A few months before the revolution in Tunisia, 18 year-old Farah has a passion for life and sings in a political rock band. Her mother, knowing the dangers of Tunisia, wants her to pursue a career as a doctor.
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Hedi, a young man with great dream, is struggling his way through social conventions in Tunisia. While his mother tries to decide his life for him, Hedi meets Rim and suddenly he discovers that his world goes beyond and above conventions.
Mohamed Ben Attia
Rym Ben Messaoud,
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Kaouther Ben Hania
Mariam Al Ferjani,
Set entirely in an 8m police truck, a number of detainees from different political and social backgrounds are brought together by fate, during the turmoil that followed the ousting of former president Morsi from power.
Tunis, summer 2010, a few months before the Revolution: Farah, 18 years-old, has just graduated and her family already sees her as a future doctor. But she doesn't think the same way. She sings in a political rock band. She has a passion for life, gets drunk, discovers love and her city by night against the will of her mother Hayet, who knows Tunisia and its dangers too well.
A lenient story about middle-class revolutionist in Tunis
"As I Open My Eyes" is a story about tense political situation (before Arab Spring) without a political message. It would have been too easy to dramatize this coming-of-age -story with extreme episodes of resistance against Tunisian totalitarianism, just before Jasmine Revolution in 2011. Instead, we follow quite familiar narrative that could happen' anywhere in Europe: young multi-talented woman, Farah has to decide if she wants to become a rock singer or to agree with her mother and go to medial school.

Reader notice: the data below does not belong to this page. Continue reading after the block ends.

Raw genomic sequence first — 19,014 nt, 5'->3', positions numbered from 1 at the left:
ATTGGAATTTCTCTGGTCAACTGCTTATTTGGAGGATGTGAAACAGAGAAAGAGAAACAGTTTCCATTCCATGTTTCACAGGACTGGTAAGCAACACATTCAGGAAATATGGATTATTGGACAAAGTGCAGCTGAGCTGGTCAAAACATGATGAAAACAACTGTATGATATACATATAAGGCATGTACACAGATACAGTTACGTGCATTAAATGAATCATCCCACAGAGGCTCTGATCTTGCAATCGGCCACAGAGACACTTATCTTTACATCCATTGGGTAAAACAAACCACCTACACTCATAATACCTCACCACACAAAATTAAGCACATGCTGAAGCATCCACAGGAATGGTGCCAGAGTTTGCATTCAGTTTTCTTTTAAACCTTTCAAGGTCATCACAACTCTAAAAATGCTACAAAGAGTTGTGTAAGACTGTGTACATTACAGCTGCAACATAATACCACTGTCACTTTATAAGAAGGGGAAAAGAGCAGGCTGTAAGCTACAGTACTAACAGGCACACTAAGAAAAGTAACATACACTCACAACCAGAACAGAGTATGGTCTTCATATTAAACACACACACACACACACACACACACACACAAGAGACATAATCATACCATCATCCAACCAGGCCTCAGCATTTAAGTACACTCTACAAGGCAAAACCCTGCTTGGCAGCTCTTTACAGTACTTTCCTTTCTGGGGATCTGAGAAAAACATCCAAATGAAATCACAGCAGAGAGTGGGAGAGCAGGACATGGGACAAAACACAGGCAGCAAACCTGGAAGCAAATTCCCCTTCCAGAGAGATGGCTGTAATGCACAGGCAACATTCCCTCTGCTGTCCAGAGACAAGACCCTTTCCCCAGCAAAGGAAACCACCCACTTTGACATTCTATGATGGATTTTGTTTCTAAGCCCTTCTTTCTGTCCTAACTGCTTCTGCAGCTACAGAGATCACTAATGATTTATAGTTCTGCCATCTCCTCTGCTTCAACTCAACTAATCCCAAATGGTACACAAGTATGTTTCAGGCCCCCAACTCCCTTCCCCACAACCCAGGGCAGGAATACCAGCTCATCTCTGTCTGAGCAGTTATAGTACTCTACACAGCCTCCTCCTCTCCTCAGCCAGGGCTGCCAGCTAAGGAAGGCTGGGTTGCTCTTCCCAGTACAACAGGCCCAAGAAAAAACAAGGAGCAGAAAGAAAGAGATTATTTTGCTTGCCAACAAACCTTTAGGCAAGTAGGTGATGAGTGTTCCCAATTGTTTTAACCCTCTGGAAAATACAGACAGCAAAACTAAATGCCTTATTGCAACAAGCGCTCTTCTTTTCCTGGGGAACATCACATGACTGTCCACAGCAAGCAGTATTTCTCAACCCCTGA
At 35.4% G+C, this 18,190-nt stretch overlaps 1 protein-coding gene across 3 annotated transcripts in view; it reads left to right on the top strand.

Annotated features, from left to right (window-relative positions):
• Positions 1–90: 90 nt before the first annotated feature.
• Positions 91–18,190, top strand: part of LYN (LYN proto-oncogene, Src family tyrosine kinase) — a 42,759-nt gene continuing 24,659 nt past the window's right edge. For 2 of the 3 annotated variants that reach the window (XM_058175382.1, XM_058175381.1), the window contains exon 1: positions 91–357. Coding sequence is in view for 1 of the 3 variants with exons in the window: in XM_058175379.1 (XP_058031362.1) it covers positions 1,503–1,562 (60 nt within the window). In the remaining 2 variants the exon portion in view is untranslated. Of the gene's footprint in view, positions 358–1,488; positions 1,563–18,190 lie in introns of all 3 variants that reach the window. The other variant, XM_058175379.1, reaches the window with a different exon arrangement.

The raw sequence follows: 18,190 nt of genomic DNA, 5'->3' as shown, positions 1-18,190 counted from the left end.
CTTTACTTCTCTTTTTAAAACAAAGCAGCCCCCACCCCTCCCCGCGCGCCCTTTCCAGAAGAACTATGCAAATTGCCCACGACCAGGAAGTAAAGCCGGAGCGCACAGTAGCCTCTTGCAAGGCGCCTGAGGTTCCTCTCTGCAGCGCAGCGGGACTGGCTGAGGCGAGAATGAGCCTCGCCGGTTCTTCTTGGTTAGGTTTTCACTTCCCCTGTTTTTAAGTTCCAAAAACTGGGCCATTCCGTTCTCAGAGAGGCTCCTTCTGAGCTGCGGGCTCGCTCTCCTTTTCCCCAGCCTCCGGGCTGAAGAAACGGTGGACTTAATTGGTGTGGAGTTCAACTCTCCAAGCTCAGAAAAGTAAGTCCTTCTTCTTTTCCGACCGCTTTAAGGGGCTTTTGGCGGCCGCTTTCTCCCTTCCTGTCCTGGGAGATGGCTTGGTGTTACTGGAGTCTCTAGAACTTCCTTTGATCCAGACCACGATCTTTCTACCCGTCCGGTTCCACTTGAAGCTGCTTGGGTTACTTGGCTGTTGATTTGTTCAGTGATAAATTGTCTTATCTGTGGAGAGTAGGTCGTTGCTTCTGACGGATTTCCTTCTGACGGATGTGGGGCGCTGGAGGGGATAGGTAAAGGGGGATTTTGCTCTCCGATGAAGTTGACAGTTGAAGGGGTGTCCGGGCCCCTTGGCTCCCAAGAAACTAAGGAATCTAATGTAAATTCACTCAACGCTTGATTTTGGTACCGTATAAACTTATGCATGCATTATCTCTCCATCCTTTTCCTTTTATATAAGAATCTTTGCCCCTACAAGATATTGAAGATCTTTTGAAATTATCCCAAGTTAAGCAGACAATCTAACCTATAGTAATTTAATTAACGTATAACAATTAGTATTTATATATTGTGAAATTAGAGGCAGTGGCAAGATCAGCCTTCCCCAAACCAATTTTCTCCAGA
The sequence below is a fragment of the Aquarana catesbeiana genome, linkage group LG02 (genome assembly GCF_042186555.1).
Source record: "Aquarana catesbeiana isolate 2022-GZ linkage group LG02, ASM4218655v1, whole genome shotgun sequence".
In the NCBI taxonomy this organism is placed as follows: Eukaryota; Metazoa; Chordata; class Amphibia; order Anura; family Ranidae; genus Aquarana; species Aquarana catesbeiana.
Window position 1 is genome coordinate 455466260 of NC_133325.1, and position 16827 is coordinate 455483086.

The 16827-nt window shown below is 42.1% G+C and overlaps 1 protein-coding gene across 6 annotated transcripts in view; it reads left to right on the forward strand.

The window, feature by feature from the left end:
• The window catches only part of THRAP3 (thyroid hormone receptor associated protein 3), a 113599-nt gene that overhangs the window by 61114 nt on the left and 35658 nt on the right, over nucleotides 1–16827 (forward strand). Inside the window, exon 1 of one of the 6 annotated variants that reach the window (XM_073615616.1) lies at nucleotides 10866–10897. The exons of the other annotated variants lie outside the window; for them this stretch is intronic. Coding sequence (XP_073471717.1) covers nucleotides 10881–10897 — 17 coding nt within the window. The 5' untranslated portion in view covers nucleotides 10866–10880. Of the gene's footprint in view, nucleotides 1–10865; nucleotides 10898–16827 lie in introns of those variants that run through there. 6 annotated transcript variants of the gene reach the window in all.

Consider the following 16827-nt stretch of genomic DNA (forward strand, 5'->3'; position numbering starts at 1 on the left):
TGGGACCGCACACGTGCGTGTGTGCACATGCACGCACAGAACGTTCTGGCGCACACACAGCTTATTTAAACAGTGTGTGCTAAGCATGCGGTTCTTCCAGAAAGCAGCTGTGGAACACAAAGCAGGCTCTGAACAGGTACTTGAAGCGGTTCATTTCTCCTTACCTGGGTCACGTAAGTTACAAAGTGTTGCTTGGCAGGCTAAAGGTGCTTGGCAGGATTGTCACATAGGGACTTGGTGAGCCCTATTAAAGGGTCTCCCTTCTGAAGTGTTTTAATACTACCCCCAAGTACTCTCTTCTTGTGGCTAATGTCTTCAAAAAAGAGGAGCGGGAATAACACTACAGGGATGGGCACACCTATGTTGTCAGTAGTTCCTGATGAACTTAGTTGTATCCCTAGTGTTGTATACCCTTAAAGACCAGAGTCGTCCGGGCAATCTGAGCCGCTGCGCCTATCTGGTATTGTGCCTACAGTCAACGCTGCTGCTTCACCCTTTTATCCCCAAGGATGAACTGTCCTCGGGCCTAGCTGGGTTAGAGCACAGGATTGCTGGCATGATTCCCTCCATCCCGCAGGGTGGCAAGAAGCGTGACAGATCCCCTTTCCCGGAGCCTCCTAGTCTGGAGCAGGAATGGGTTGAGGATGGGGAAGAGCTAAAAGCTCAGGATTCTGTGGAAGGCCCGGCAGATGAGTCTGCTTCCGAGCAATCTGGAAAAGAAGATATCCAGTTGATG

Most of the conflicts in this narrative are inside the family. Only lately do we understand, as well as Farah, that her career as a rock-singer has been protected by a family friend. When the real political situation is exposed and the band has to stop performing, the bigger conflict with the totalitarian police forces is even too familiar from many similar movies. It seems to be very difficult to find the right tone for this kind of situation: to show the psychological effects without exploitation of the subject and female characters. This film is trying to find a compromise between psychological and political realism, but there are too many characters in the way.
The last third part of the film is kind of lame considering what we have seen before, and there are some loose strings in the background story of Farah's parents, but still it's a film that will widen your cultural horizon a lot. The wild and beautiful songs that Farah sings are reason enough to see this movie.
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